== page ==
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Sounds like you've got a good handle on the number cruncher for your robot. I'm about to buy an ITX board for my web-controlled robot.
You will need to get into microcontrollers for motor control, sensor feedback, etc. I prefer PICs (www.microchip.com) but Motorola and Atmel also make good micros. I program my PICs with C using the CCS C compiler. I think this may be the way to go for you since you already program in C. You will be amazed at what you can do with a $6 microcontroller chip.
I plan to interface my ITX board to my main PIC with RS232 serial comm.
BRW
On 22 Aug 2004 10:43:21 -0700, snipped-for-privacy@stringx.com (rw) wrote:

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Hi Bennet. Thanks for your reply
I have read about the 'PIC' controllers. I understand you have to write code for them and load this code onto the chip. However, as I already have a 'brain' (My ITX board), do I really need to get another smaller 'brain' to control the robot. Can I not do this direct? Any comments greatly appreciated.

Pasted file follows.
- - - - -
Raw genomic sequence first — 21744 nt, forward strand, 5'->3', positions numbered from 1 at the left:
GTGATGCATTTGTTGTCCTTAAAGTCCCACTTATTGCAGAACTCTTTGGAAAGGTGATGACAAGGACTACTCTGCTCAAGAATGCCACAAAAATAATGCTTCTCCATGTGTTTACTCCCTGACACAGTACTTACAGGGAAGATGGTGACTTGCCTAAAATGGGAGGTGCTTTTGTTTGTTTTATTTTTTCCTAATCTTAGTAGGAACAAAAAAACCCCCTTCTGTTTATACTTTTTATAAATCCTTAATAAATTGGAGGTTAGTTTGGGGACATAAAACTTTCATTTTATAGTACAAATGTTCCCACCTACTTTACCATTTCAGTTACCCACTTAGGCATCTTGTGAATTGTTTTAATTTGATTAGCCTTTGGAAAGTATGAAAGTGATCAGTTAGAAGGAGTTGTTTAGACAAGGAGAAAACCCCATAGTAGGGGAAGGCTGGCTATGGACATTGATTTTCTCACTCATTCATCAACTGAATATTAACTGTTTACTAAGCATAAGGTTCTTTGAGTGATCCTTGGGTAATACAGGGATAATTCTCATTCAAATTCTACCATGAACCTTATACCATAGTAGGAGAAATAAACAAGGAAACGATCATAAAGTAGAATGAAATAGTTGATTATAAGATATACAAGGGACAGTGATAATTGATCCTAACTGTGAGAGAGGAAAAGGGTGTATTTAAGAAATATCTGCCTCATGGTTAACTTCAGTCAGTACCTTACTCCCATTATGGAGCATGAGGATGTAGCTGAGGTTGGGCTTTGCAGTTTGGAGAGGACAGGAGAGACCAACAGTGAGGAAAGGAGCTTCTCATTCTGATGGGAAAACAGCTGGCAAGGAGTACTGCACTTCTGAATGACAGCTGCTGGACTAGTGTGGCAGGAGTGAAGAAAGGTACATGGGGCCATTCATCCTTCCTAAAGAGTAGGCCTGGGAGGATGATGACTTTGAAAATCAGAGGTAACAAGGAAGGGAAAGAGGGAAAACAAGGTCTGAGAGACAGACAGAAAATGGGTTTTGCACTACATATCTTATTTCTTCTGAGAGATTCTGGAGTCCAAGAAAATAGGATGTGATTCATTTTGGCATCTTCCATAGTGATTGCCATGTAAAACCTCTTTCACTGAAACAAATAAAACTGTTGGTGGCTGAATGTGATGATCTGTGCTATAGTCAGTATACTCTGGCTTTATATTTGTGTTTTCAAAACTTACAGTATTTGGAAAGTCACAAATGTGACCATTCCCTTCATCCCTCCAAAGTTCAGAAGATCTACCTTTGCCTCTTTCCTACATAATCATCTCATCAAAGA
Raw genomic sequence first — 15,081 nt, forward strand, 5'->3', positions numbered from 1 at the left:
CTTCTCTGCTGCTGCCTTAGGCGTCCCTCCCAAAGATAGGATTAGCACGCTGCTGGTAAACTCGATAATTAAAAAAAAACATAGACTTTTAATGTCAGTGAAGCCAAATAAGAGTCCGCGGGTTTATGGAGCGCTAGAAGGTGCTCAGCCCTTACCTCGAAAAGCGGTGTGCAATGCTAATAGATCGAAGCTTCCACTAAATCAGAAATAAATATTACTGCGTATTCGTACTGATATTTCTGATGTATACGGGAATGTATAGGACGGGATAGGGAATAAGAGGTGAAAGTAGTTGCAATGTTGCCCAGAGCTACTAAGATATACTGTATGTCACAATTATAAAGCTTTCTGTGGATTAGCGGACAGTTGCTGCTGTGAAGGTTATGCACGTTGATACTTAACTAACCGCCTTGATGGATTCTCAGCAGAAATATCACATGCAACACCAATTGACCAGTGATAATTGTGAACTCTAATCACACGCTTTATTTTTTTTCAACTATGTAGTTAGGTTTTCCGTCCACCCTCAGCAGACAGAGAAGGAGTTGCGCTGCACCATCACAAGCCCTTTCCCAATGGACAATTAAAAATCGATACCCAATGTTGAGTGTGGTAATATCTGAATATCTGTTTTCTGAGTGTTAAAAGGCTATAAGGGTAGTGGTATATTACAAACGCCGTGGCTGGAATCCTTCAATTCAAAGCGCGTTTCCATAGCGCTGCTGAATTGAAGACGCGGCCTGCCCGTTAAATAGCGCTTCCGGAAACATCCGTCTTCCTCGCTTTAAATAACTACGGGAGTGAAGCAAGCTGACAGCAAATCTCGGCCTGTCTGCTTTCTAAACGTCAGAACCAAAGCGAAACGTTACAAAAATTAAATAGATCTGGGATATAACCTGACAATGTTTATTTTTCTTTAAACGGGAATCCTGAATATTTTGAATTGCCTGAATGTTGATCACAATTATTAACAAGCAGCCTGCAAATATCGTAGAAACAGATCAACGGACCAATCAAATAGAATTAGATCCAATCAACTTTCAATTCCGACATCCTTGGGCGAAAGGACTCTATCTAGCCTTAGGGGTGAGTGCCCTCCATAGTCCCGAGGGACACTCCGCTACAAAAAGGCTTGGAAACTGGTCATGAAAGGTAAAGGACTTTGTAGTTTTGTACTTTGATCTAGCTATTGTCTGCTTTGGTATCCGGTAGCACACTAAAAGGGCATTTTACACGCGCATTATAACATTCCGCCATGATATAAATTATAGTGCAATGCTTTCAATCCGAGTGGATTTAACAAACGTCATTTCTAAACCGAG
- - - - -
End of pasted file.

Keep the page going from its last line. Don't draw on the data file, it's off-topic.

Bennet Williams <> wrote in message (rw) wrote:

>(http://www.roguerobotics.com/index.php?module=pagemaster&PAGE_user_op=view_page&PAGE_id ).
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The PIC will give you some very important things that the PC cannot. For example: Dual PWM output for variable speed motor control Extremely fast I/O control - e.g. determine distance and speed from an encoder and control the motor with a PID loop. Accurate time measurement and generation.
After you get some experience with robotics, you will see that the above things are very important.
BRW
On 23 Aug 2004 12:46:02 -0700, snipped-for-privacy@stringx.com (rw) wrote:

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(http://www.roguerobotics.com/index.php?module=pagemaster&PAGE_user_op=view_ page&PAGE_id).
Then is is best to use ready made circuits that come with instructions how to control them from your software.

Resistor (brake pads) voltage (accelerator position). This would be like controlling your cars speed by applying the brake without releasing the accelerator pedal. There are circuits that will drop the voltage efficiently. No major loss of energy in the resistor (brake pads).

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Hi John
Thanks for your reply. Do you have any info on 'recommended circuits' ?

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(http://www.roguerobotics.com/index.php?module=pagemaster&PAGE_user_op=view_